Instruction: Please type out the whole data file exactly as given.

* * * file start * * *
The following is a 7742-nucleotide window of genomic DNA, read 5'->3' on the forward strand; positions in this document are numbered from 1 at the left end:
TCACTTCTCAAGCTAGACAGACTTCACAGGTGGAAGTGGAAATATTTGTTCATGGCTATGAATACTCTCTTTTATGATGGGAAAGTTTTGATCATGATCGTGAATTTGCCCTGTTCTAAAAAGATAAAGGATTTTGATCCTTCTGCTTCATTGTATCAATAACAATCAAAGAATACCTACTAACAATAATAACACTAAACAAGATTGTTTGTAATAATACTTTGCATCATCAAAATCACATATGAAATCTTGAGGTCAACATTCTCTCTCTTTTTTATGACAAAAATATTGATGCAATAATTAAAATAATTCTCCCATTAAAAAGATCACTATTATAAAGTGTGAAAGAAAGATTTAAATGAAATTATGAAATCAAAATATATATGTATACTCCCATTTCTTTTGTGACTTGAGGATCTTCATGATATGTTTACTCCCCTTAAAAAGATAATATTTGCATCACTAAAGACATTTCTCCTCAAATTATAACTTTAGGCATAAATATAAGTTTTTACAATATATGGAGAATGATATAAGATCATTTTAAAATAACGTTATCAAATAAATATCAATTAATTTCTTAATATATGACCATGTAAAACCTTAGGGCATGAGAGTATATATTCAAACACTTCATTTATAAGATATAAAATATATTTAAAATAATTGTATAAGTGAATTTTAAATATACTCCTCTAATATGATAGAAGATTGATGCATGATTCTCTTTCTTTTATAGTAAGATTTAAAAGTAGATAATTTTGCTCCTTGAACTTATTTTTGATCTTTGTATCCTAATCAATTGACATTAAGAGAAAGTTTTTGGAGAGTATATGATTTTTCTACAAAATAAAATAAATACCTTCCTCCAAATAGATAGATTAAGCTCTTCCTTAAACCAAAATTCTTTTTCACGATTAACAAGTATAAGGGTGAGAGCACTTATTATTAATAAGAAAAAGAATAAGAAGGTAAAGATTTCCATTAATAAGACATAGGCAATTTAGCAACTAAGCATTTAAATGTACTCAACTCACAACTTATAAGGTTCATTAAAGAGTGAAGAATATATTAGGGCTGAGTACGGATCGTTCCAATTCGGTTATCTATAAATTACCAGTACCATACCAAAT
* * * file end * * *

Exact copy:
The following is a 7742-nucleotide window of genomic DNA, read 5'->3' on the forward strand; positions in this document are numbered from 1 at the left end:
TCACTTCTCAAGCTAGACAGACTTCACAGGTGGAAGTGGAAATATTTGTTCATGGCTATGAATACTCTCTTTTATGATGGGAAAGTTTTGATCATGATCGTGAATTTGCCCTGTTCTAAAAAGATAAAGGATTTTGATCCTTCTGCTTCATTGTATCAATAACAATCAAAGAATACCTACTAACAATAATAACACTAAACAAGATTGTTTGTAATAATACTTTGCATCATCAAAATCACATATGAAATCTTGAGGTCAACATTCTCTCTCTTTTTTATGACAAAAATATTGATGCAATAATTAAAATAATTCTCCCATTAAAAAGATCACTATTATAAAGTGTGAAAGAAAGATTTAAATGAAATTATGAAATCAAAATATATATGTATACTCCCATTTCTTTTGTGACTTGAGGATCTTCATGATATGTTTACTCCCCTTAAAAAGATAATATTTGCATCACTAAAGACATTTCTCCTCAAATTATAACTTTAGGCATAAATATAAGTTTTTACAATATATGGAGAATGATATAAGATCATTTTAAAATAACGTTATCAAATAAATATCAATTAATTTCTTAATATATGACCATGTAAAACCTTAGGGCATGAGAGTATATATTCAAACACTTCATTTATAAGATATAAAATATATTTAAAATAATTGTATAAGTGAATTTTAAATATACTCCTCTAATATGATAGAAGATTGATGCATGATTCTCTTTCTTTTATAGTAAGATTTAAAAGTAGATAATTTTGCTCCTTGAACTTATTTTTGATCTTTGTATCCTAATCAATTGACATTAAGAGAAAGTTTTTGGAGAGTATATGATTTTTCTACAAAATAAAATAAATACCTTCCTCCAAATAGATAGATTAAGCTCTTCCTTAAACCAAAATTCTTTTTCACGATTAACAAGTATAAGGGTGAGAGCACTTATTATTAATAAGAAAAAGAATAAGAAGGTAAAGATTTCCATTAATAAGACATAGGCAATTTAGCAACTAAGCATTTAAATGTACTCAACTCACAACTTATAAGGTTCATTAAAGAGTGAAGAATATATTAGGGCTGAGTACGGATCGTTCCAATTCGGTTATCTATAAATTACCAGTACCATACCAAAT